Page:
Bobby Valentine vs. New York Yankees: Game On

Bobby Valentine isn't shy, and Yankees fans are going to love to hate him. If they don't already.

It's impossible to know if Bobby Valentine will be a "good Red Sox manager" or a "bad Red Sox manager" or (most likely) somewhere in between. But what we've suspected from Day 1 has proven true: If nothing else, Bobby Valentine is going to be an interesting Red Sox manager.

First he banned beer in the clubhouse, which led to a wonderful little story when Terry Francona chimed in. And things got even more interesting when Valentine started taking tiny little plausible-denial swipes at the Yankees. Tuesday, presumably when asked to discuss Jason Varitek's legacy, Valentine couldn't resist throwing this in: "He was able to beat up Alex, all that stuff. He was exactly what he was supposed to be."

Now, this wasn't precisely what happened. Close enough, though, if one is trying to establish oneself as a Very Important Person in Red Sox Nation.

Better yet, Valentine took a little jab at the Very Importantest Person in Yankees Nation. I don't even understand how this came up, but somehow Valentine got to talking about The Flip -- Derek Jeter's play in Game 3 of the 2001 American League Division Series that might have turned the whole series around. As you probably know, the Yankees claimed the play was all in a day's work for Jeter, who had practiced it many times. You know. Jeter.

Bobby Valentine doesn't believe Jeter practiced it, and he doesn't believe the play even mattered so much. If you believe what he says, anyway.

"We'll never practice that,'' Valentine said. "I think [Jeter] was out of position and the ball gets [Giambi] out if [Jeter] doesn't touch it, personally.''

Valentine is in the minority -- perhaps a minority of one -- when he says the throw might have gotten to the plate without Jeter's intervention.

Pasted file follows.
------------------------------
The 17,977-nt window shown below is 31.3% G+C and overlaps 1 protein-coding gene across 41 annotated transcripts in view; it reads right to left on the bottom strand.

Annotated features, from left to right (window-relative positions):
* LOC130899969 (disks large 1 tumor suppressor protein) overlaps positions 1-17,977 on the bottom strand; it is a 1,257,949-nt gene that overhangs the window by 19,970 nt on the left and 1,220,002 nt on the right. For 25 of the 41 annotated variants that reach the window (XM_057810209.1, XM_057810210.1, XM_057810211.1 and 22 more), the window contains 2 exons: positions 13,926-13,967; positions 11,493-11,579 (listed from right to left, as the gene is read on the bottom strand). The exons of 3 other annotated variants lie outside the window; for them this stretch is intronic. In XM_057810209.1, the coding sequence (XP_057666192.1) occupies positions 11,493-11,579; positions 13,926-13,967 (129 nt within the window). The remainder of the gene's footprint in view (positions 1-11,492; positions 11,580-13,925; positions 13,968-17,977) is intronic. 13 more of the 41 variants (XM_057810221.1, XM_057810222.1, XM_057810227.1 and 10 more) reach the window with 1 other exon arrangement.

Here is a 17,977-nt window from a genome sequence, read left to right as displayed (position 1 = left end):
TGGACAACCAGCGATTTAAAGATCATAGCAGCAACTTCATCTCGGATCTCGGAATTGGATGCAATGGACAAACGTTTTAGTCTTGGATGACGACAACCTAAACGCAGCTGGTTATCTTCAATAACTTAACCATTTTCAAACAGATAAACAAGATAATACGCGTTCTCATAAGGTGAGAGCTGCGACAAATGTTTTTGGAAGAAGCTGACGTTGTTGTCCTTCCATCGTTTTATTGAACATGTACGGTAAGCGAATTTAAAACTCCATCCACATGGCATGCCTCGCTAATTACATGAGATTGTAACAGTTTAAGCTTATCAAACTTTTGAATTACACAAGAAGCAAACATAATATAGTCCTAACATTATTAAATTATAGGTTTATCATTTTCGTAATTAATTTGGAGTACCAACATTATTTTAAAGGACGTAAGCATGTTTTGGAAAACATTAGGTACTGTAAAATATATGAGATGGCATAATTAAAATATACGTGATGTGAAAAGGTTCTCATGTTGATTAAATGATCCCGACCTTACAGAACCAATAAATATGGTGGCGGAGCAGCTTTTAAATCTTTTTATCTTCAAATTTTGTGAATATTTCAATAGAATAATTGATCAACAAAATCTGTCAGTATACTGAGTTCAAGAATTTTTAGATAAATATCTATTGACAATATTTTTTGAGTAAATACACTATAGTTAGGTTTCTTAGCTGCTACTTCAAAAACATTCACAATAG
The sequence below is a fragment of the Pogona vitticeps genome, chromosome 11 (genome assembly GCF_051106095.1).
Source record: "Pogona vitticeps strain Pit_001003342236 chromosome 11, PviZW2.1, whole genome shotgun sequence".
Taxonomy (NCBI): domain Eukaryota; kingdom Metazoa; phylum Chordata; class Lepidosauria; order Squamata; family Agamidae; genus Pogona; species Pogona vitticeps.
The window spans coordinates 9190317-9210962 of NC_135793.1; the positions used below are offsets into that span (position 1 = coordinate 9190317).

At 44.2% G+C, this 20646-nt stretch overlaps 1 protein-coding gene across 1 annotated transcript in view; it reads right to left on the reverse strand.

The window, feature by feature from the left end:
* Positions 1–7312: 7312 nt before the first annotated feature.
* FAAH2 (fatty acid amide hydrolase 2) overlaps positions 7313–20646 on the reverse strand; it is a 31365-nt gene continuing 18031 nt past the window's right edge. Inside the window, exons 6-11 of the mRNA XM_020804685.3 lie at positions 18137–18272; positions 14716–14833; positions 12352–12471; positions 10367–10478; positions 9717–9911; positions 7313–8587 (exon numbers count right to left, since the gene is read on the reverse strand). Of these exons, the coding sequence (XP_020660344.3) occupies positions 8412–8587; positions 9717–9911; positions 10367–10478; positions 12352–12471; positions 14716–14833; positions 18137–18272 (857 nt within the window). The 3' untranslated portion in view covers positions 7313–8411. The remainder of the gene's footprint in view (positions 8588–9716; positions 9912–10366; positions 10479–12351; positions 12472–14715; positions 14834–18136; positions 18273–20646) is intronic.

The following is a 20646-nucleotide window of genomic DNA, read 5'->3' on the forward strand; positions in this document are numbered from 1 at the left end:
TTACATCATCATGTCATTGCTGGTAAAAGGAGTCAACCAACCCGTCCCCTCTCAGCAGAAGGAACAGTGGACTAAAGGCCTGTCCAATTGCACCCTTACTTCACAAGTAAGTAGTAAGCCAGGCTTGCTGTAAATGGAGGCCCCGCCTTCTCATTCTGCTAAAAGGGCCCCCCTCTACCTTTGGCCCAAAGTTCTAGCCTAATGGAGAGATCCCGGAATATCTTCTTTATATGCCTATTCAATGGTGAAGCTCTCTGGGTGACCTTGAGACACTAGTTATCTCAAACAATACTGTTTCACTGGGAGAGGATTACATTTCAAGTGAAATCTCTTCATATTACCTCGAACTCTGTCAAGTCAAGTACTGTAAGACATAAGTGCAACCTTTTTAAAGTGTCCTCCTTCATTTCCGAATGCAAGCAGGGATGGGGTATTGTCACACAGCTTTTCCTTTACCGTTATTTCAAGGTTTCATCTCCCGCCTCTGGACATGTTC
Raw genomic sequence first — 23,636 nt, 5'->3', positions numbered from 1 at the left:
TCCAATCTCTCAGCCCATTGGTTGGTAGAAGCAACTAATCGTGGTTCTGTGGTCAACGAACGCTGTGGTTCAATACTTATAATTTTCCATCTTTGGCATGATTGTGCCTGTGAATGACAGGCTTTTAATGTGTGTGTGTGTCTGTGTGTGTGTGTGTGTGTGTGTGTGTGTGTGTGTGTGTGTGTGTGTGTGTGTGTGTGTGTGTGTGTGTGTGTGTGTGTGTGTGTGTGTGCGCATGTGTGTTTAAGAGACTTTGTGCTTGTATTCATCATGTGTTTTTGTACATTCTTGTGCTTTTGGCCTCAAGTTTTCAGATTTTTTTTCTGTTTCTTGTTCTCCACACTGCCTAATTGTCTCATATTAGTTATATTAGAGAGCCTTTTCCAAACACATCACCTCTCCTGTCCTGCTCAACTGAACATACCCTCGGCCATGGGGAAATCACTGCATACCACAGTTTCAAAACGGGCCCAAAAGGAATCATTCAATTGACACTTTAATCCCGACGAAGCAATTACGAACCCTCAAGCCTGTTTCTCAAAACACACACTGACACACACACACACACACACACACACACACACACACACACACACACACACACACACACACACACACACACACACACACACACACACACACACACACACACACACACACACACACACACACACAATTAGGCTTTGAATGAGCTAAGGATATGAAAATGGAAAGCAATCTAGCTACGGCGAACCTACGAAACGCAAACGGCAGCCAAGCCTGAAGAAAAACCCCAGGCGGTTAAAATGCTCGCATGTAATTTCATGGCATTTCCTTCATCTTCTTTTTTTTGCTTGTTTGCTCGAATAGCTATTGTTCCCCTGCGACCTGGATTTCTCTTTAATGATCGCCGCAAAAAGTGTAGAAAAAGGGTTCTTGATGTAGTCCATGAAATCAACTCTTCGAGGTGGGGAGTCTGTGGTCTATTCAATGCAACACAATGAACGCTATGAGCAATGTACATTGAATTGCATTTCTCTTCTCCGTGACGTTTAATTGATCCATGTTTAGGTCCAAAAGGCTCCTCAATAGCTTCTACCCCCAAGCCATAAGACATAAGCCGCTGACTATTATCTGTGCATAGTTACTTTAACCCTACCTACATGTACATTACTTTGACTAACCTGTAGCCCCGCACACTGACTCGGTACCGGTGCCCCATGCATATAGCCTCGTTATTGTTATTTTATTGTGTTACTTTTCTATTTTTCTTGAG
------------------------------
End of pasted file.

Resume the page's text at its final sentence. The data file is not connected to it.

"If Jeter doesn't catch the ball, the ball hits me -- that's how far off the mark it was," said Oakland's Ramon Hernandez, the on-deck hitter who was signaling Giambi to slide, to no avail. "Jeter made an unbelievable, heads-up play. Then he makes a great throw to boot. Unbelievable. The play saved them."


"That was amazing that (Jeter) was there. I bet it's more amazing that he said he practiced it. I don't believe it.''

Orioles manager Buck Showalter, who was with Jeter in his early years, said that indeed was a play Jeter had practiced.

"That was a play we practiced in spring training," Showalter told Tom Van Riper of Forbes Magazine in an interview last year. "Derek was maybe 19 or 20, he was just a pup. We practiced that on a back field, it was taught. The reason Derek had to flip the ball was that he was actually a little bit late getting there."

Everybody's got their own agendas here, of course. But I don't see any compelling reason to doubt Showalter's memory. He was there, and he's now far enough removed from his time with the Yankees -- far, far enough removed -- that he's got no good reason to lie.

Meanwhile, if you're a Red Sox fan you have to hope that Bobby Valentine is sly rather than foolish. You have to hope that Valentine is merely trying to motivate his troops; that he'll say or do almost anything within reason to establish a powerful new us-vs.-them mentality.

The best part of all this? He's only just begun. This is only going to get better, sports fans.

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